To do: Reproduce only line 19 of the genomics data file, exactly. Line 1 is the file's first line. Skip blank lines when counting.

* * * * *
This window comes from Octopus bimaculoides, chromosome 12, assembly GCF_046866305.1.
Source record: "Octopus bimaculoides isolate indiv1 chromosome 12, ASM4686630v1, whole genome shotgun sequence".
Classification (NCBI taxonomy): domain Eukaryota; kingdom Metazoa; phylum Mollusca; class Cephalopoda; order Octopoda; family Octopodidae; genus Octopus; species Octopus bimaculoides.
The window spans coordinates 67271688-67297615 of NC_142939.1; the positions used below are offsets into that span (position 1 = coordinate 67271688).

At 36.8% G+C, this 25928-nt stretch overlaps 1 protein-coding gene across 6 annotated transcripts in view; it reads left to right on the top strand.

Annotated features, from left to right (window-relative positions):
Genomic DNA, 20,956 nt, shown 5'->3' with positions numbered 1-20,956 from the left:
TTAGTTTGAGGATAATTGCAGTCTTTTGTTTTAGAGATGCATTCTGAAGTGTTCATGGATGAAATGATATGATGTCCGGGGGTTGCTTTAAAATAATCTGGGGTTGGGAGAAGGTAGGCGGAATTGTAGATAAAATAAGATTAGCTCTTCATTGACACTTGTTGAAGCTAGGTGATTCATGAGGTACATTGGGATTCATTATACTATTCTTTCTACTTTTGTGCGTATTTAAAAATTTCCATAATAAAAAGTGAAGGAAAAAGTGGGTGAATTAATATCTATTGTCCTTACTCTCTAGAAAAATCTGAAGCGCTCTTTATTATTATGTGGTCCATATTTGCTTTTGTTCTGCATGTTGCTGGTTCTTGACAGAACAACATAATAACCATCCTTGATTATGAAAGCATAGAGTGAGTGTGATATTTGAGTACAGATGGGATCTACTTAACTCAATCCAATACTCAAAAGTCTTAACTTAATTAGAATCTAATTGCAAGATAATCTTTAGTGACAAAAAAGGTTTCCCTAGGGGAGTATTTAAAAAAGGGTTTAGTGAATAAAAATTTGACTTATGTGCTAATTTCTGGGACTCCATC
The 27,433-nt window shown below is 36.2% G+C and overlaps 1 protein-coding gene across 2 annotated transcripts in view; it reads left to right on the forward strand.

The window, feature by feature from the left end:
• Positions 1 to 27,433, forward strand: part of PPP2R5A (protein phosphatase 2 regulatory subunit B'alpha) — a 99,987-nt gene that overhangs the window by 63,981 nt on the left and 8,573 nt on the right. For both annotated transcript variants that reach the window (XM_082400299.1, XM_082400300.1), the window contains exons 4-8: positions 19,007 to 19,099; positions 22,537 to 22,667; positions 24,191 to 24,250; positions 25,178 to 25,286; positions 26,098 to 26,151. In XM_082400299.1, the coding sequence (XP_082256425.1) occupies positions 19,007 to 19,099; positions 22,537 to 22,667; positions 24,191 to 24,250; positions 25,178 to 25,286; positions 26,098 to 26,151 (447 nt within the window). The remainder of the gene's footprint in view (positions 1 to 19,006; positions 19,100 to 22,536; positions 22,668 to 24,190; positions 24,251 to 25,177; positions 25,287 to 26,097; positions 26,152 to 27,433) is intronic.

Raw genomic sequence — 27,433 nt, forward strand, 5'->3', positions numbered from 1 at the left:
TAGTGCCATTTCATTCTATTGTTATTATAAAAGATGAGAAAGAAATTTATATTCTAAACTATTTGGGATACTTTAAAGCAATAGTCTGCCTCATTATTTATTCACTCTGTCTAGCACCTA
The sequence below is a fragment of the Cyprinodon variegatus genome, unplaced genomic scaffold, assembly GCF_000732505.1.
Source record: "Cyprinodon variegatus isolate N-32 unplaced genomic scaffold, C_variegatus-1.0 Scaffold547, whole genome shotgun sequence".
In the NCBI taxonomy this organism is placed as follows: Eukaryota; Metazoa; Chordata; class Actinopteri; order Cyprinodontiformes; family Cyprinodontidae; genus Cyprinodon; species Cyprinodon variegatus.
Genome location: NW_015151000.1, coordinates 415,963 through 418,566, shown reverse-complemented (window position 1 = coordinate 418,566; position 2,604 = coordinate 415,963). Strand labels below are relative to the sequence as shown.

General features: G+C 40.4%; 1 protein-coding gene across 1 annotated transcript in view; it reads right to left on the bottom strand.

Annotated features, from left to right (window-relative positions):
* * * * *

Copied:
Annotated features, from left to right (window-relative positions):